Turkish PM, main opposition leader engage in ‘dictator’ joust

Turkish PM, main opposition leader engage in ‘dictator’ joust

Turkish PM, main opposition leader engage in ‘dictator’ joust

After PM Erdoğan (R) directly addressed him, CHP leader Kılıçdaroğlu (C), sitting right next to TOBB head Hisarcıklıoğlu (L) smiled bitterly.

An exchange of epithets between Turkey’s prime minister and the main opposition leader created more than just a heated debate yesterday when the pair addressed a grand gathering of representatives of Turkey’s private sector and entrepreneurs.

Prime Minister Recep Tayyip Erdoğan first took the floor to address members of the Turkish Union of Chambers and Commodities Exchanges (TOBB) for its 70th General Assembly meeting.

Erdoğan’s fury against main opposition Republican People’s Party (CHP) leader Kemal Kılıçdaroğlu, who has frequently spoken about the prime minister’s dictatorial tendencies, was obvious, as he directly addressed him while he was sitting in the first row alongside TOBB President Rifat Hisarcıklıoğlu.

“There are persons who use the phrase ‘dictator and they are sitting in front of me at this moment. If Tayyip Erdoğan were a dictator, how could you hang around in squares [for political rallies]?” Erdoğan said, arguing that the CHP leader’s manner would only serve to harm the “serenity of the nation.”

“In addition to this feeling of social serenity and justice, all of these things are of course annoying our business world,” Erdoğan said.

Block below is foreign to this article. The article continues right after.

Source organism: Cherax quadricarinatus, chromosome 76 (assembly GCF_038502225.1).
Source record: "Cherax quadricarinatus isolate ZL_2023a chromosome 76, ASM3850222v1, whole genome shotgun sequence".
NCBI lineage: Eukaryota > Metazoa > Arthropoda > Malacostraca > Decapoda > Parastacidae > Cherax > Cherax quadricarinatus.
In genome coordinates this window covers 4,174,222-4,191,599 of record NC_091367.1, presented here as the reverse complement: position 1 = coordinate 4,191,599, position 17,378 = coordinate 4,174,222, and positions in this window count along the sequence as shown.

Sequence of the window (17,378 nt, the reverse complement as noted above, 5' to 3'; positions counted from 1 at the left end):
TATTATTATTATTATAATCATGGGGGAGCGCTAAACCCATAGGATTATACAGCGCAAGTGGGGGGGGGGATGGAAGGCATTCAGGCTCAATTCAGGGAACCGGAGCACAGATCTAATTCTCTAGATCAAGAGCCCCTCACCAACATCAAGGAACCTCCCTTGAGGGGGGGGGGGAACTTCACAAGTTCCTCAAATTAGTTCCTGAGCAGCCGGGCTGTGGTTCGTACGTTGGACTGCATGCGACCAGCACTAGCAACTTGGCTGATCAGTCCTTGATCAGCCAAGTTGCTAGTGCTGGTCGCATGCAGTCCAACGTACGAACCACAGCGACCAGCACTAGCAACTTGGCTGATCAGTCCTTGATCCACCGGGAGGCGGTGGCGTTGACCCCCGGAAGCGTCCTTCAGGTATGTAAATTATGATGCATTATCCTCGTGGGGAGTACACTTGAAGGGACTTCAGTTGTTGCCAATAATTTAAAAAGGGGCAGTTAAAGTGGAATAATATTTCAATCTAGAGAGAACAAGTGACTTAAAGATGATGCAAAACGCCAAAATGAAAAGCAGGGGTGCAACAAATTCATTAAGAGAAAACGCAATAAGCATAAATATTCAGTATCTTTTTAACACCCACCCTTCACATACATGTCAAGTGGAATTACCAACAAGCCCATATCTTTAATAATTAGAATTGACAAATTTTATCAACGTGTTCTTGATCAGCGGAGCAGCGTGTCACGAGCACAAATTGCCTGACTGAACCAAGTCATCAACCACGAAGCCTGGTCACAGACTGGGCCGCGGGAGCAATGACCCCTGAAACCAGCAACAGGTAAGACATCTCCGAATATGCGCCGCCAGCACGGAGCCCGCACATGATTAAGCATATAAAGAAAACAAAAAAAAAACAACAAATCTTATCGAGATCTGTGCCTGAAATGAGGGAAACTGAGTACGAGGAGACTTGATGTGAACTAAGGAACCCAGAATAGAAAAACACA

The prime minister also vowed that all those responsible for last week’s Soma mine disaster would be brought to justice. “Tayyip Erdoğan believes in fate,” he said, referring to himself in the third person, while stressing that submission to God’s will did not mean ignoring negligence.

Kılıçdaroğlu was as furious as Erdoğan when he subsequently took the stage. In addition to criticizing Erdoğan for summarily leaving the meeting, he also severely criticized TOBB’s management for “violating the protocol rules.”

“If TOBB’s directors are afraid, they should not be; there is a republic and democracy in this country,” Kılıçdaroğlu said. “He [Erdoğan] spoke and left. Why doesn’t he listen to me? Because he has no courage for it,” he added.

The CHP leader slammed the government for talking about taking precautions after the deaths of 301 miners.

“They’re already gone. And if 301 people die, there must be someone politically responsible,” he said, noting the case of a Japanese mayor who resigned due to a four-hour water cut.

“He criticizes me for calling him a dictator. What would you call a prime minister who banned our billboards that read, ‘If citizens pay taxes, then the government must be accountable?’ What would you call someone who sees the separation of powers as a hindrance, while violating the Constitution?” Kılıçdaroğlu asked.

Gezi, Egypt, Ukraine, Soma, independence

Kılıçdaroğlu’s “dictator” label was not the sole factor leading up to Erdoğan’s anger. According to him, the Gezi Park unrest, the first anniversary of which is approaching, and a huge corruption scandal which erupted in December 2013 when police detained sons of ministers and businessmen were not merely aimed at himself, his family and the government, but also democracy, the nation, the national will and the economy, which is growing thanks to stability, Erdoğan suggested.

Everybody witnessed how similar attacks in Egypt and Ukraine ended up, he said, adding that such scenes had been seen in the aftermath of the Soma coal mine accident as well.

“Believe me; they don’t even care about miners, workers, our martyrs there and their families. They are slandering in a bid to gain politically and ideologically,” Erdoğan said. “We are never afraid of criticism, lawful demonstration and freedom of expression but if our democracy, national will and economy, furthermore, our independence, are targeted under the pretext of criticism, protest and the right to demonstration, then, no offense, we will not allow this, and I believe that you would not allow this either.”